Dr Theo Weston gave an excellent illustrated talk today with 70 members participating, a record number for our monthly Zoom meetings. His subject was local emergency services, embracing BEEP, Mountain Rescue and the air ambulances, particularly the GNAAS. We heard that between 30, 000 and 40, 000 people are seriously injured in Britain each year, many of whom die as a consequence of inadequate or delayed treatment, so the role of such services is vital in helping more to survive and even to make a good recovery. 

Dr Weston’s father, Peter, was, along with Dr Hugh Barr, instrumental in establishing BEEP (which stood for Birbeck Emergency Equipment for Patients) some 50 years ago with 6 doctors volunteering to provide medical care in their spare time. Its role is diverse from emergency treatment to offering safer driving courses to school students. Whilst it originally functioned in the Eden valley, its scope has since increased to virtually the whole of Cumbria served by a team of 15 doctors and a group of paramedics. Team work is very much the style of their operations and their new title is ‘Bringing Enhanced Emergency Practice to Patients’. 

75% of their call-outs are to road traffic accidents with quite a variety of others, including a number of serious farm accidents each year. The BEEP team works in tandem with the Mountain Rescue, air ambulance services, RAF Sea King, Coastguard Sea and Rescue and Blood Bike teams. Dr Weston included case studies to illustrate their wide scope of rescues, including examples drawn from local fell-walking and climbing incidents. Giving an anaesthetic to a patient on the Scafell Pike massif is quite an achievement and Theo deserves particular praise for this success! Such technical skills and procedures that can be used on the fells or at the roadside are now very complex and the speed of arriving at the scene of the accident can do so much to save lives and may enable patients to make a full recovery. These services are also called upon in times of other sorts of larger-scale emergencies. Dr Weston has been involved in the emergency care required at the scenes of the Shap jet crash of 1999, the Grayrigg train derailment, the local floods of 2015, the Keswick school bus crash, and the shootings by Derrick Bird in West Cumbria in 2010.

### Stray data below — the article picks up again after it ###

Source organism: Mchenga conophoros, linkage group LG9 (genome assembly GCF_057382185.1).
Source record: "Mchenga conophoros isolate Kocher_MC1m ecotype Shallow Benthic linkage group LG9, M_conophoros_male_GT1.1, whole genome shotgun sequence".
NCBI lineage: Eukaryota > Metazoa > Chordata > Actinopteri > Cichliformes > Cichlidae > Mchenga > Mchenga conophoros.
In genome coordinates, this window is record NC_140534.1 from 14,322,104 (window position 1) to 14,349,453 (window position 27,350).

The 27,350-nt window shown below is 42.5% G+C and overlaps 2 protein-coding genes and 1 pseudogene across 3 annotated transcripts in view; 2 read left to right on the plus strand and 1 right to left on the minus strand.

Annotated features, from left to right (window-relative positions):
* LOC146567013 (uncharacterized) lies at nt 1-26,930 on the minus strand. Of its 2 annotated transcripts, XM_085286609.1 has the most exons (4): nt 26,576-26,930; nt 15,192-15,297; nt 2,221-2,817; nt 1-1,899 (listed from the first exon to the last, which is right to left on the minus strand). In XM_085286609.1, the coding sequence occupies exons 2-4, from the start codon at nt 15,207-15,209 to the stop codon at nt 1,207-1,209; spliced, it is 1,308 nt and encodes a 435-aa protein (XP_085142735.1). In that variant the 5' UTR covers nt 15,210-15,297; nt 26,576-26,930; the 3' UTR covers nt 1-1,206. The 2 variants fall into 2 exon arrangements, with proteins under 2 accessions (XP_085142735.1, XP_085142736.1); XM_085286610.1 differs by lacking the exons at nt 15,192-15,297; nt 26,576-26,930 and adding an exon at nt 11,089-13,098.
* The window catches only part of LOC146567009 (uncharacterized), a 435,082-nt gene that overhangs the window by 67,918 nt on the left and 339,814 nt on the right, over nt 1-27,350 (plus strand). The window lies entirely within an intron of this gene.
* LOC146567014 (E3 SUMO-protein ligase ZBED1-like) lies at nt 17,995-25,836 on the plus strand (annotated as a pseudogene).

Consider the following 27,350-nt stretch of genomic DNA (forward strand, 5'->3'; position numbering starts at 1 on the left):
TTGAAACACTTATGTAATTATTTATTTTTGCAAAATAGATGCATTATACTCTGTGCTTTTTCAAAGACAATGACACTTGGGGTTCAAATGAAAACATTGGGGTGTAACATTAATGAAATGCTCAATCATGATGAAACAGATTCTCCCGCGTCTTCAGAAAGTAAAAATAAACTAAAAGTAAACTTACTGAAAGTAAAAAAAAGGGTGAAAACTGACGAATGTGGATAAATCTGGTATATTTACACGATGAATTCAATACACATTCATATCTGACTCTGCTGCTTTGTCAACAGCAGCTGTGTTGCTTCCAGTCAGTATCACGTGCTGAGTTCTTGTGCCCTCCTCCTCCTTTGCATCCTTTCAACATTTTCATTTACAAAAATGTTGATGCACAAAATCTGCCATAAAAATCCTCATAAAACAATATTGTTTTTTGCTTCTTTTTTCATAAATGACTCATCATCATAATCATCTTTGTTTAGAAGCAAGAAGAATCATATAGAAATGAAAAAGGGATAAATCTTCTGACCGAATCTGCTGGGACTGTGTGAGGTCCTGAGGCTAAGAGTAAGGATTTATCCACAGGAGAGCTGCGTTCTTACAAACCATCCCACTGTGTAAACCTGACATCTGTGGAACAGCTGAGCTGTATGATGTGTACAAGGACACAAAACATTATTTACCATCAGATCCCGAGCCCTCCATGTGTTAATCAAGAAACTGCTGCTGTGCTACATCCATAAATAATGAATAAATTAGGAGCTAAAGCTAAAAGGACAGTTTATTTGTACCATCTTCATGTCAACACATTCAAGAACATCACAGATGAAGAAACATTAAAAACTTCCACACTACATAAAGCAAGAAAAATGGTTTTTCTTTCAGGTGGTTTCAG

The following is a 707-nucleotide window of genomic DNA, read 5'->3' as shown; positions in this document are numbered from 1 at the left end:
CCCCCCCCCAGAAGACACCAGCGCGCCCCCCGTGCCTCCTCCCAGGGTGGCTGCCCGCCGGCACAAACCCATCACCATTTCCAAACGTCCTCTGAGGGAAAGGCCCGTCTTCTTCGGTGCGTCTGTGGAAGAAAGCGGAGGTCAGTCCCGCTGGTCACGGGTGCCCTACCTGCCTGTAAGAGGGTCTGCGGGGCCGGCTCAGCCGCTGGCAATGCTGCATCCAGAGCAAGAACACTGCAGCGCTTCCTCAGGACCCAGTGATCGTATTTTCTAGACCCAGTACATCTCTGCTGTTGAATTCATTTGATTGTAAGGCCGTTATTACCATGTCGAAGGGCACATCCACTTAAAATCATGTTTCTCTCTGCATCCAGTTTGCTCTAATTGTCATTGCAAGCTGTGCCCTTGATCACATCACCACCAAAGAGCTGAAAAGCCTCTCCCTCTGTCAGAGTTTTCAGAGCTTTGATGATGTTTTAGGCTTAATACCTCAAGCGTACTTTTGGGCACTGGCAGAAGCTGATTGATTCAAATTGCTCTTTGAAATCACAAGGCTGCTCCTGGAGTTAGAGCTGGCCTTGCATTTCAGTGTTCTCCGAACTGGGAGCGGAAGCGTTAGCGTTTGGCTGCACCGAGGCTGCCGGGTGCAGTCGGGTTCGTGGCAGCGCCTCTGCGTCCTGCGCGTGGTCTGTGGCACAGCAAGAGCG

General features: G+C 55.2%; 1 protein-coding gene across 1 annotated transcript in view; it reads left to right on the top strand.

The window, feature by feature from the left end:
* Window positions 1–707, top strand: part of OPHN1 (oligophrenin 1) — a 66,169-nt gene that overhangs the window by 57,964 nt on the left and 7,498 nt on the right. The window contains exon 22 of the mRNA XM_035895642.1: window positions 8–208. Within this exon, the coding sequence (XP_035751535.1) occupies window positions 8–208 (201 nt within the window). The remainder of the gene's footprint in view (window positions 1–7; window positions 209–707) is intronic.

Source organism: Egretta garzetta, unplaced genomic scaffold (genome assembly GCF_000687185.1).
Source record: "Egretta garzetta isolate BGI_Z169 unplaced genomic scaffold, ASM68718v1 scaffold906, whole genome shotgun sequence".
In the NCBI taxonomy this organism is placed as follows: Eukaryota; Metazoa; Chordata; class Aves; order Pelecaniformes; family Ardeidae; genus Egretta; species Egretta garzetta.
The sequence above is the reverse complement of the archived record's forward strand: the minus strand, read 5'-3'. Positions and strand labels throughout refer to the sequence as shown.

Altogether, it was both impressive and heartening to consider how far the local BEEP and other services have expanded and progressed over the years since their foundation. Many interesting questions followed Dr Weston’s presentation which sparked wider consideration about the financing of such voluntary services and the possibility of first aid training becoming part of the school curriculum. In conclusion, we heard of the rewards such service brings to participants such as Dr Weston who described the work as being challenging, satisfying and hugely rewarding through making a potentially massive difference to people’s lives. The audience gave a great round of applause for a most fascinating talk offering such an insight into the vital work of our local emergency medical services. 

For further information, see https://beepfund.org.uk/                          Sue Tomlinson  21.1.21                                             


Fund raising, Christmas 2020. Dr. Theo Weston is on the left


More members of the local team

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